By Morgan O’Neal
Apparently, 26-year-old Crystal Shawanda, born on Manitoulin Island, Ontario, was quite devastated at age 11 when she failed to win a singing contest. That she did not then and there abandon her stalled career has been very good for both Crystal and her many fans. Winning all five awards that she was nominated for was enough to make her the big winner at the10th Annual Canadian Aboriginal Music Awards held at Toronto’s Rogers Center on November 28, 2008. Shawanda, who has lived in Nashville for the past seven years, won awards for Best Female Artist, Best Single, Best Video, Best Country Album, and Album of the Year. “I didn’t have any expectations,” she said. “I was just more excited I was able to sing [as one of the show’s performers].” Country music still remains a bit humble.
What does one do with five music awards? “I’m going to take them home and enjoy them for a while,” Shawanda said. She did suggest that she might donate her awards to a local school in her hometown where they could be displayed and possibly inspire other aboriginal youth to aim for greatness. For now, the talented Ontarian woman from Wikwemikong should be allowed to savor the flavor of victory on a grand scale.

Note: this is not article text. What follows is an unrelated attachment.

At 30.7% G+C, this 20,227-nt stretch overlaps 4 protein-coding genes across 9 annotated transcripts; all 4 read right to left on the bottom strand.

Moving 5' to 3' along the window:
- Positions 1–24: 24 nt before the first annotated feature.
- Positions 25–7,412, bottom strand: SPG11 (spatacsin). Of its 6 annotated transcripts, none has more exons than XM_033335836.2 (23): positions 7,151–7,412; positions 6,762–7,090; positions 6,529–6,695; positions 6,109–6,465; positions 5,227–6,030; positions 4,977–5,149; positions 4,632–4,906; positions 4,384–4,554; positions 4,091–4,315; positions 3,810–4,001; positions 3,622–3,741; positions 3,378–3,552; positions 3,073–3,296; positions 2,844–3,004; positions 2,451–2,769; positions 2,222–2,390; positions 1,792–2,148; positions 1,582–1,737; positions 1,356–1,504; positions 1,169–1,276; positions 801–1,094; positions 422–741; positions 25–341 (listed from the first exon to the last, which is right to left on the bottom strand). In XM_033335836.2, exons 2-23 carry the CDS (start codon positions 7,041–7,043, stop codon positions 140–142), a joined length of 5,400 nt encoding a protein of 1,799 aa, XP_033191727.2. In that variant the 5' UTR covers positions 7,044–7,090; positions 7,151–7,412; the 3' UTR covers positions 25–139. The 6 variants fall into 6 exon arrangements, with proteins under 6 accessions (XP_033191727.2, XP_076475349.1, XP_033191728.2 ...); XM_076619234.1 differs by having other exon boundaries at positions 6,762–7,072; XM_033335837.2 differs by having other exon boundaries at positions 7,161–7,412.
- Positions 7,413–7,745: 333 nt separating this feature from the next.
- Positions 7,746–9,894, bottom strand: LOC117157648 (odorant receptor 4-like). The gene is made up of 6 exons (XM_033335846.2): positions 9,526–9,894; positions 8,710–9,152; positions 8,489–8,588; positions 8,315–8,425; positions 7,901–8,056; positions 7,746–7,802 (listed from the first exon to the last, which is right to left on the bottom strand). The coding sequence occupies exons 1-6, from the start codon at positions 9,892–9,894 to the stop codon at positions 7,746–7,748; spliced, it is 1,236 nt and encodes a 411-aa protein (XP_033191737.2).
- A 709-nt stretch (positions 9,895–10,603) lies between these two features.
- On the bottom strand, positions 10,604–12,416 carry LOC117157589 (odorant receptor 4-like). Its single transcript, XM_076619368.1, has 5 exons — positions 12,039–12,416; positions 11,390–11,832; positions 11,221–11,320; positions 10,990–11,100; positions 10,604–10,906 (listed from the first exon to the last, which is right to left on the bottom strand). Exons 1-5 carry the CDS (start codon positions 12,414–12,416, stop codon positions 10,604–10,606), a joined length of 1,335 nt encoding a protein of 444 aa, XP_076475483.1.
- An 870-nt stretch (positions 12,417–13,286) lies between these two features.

Shawanda was thrilled to win all her CAMAs the same evening that Canadian legend Buffy Sainte-Marie was honored with the Lifetime Contribution to Aboriginal Music Award. “Buffy Sainte-Marie was a huge mentor for me, musically and style-wise,” said Shawanda. Sainte-Marie, who was born in Saskatchewan but now lives in Hawaii, was understandably excited about her award. “All of you have been such an inspiration to me throughout my life,” Sainte-Marie told the crowd during her acceptance speech. “I’ve had the rare privilege of being able to . . . come into your communities. And you guys are the ones who keep showing up in my songs. And I thank you forever and ever and ever for that.” Receiving the award at an event that is part of the Canadian Aboriginal Festival made it even more appealing. Besides the music awards show, the annual Toronto event includes a pow wow and Native musical acts, workshops, teachings, fashion shows, and displays of handicrafts and arts.
Shawanda was also honored for her work on her latest CD titled Dawn of a New Day (which is also the meaning of Shawanda in Ojibwe). Her CD debuted at No. 2 on the Soundscan Top Country Albums chart in Canada, and the first single “You Can Let Go” is currently in high rotation on country radio stations across North America. “We worked on [this CD] for two years,” she said. “I’m really pleased we took our time with it.”
Crystal Shawanda is scheduled to appear on Great American Country’s Grand Old Opry Live television show, then she goes on the road with the Paisley Party Tour. Shawanda is also a nominee for the upcoming Canadian Radio Music Awards presented by Mississauga Community Radio and Bebamikawe Studios. To learn more about Crystal Shawanda, visit her at MySpace here.